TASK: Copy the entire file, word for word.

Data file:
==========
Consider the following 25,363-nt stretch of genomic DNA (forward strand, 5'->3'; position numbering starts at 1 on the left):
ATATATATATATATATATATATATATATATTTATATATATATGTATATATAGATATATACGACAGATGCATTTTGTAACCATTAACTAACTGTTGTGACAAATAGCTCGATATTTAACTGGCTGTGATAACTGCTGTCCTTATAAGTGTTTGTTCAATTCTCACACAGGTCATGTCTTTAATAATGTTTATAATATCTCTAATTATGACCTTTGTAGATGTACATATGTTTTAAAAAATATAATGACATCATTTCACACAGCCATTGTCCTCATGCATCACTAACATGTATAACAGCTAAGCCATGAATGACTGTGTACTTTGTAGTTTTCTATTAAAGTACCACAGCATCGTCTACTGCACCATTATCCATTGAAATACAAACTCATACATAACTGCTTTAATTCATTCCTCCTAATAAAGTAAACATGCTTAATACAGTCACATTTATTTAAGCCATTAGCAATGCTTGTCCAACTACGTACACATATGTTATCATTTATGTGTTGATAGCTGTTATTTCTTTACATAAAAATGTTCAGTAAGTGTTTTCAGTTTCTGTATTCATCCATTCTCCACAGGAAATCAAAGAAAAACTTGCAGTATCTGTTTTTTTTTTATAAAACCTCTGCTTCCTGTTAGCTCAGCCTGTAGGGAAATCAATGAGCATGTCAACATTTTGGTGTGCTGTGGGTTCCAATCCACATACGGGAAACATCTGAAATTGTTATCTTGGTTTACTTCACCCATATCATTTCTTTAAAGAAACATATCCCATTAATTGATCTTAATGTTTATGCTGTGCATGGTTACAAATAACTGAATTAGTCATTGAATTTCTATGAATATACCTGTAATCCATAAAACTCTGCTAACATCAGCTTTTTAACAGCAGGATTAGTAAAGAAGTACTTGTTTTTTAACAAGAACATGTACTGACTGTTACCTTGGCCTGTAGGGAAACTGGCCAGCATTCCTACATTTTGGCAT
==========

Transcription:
Consider the following 25,363-nt stretch of genomic DNA (forward strand, 5'->3'; position numbering starts at 1 on the left):
ATATATATATATATATATATATATATATATTTATATATATATGTATATATAGATATATACGACAGATGCATTTTGTAACCATTAACTAACTGTTGTGACAAATAGCTCGATATTTAACTGGCTGTGATAACTGCTGTCCTTATAAGTGTTTGTTCAATTCTCACACAGGTCATGTCTTTAATAATGTTTATAATATCTCTAATTATGACCTTTGTAGATGTACATATGTTTTAAAAAATATAATGACATCATTTCACACAGCCATTGTCCTCATGCATCACTAACATGTATAACAGCTAAGCCATGAATGACTGTGTACTTTGTAGTTTTCTATTAAAGTACCACAGCATCGTCTACTGCACCATTATCCATTGAAATACAAACTCATACATAACTGCTTTAATTCATTCCTCCTAATAAAGTAAACATGCTTAATACAGTCACATTTATTTAAGCCATTAGCAATGCTTGTCCAACTACGTACACATATGTTATCATTTATGTGTTGATAGCTGTTATTTCTTTACATAAAAATGTTCAGTAAGTGTTTTCAGTTTCTGTATTCATCCATTCTCCACAGGAAATCAAAGAAAAACTTGCAGTATCTGTTTTTTTTTTATAAAACCTCTGCTTCCTGTTAGCTCAGCCTGTAGGGAAATCAATGAGCATGTCAACATTTTGGTGTGCTGTGGGTTCCAATCCACATACGGGAAACATCTGAAATTGTTATCTTGGTTTACTTCACCCATATCATTTCTTTAAAGAAACATATCCCATTAATTGATCTTAATGTTTATGCTGTGCATGGTTACAAATAACTGAATTAGTCATTGAATTTCTATGAATATACCTGTAATCCATAAAACTCTGCTAACATCAGCTTTTTAACAGCAGGATTAGTAAAGAAGTACTTGTTTTTTAACAAGAACATGTACTGACTGTTACCTTGGCCTGTAGGGAAACTGGCCAGCATTCCTACATTTTGGCAT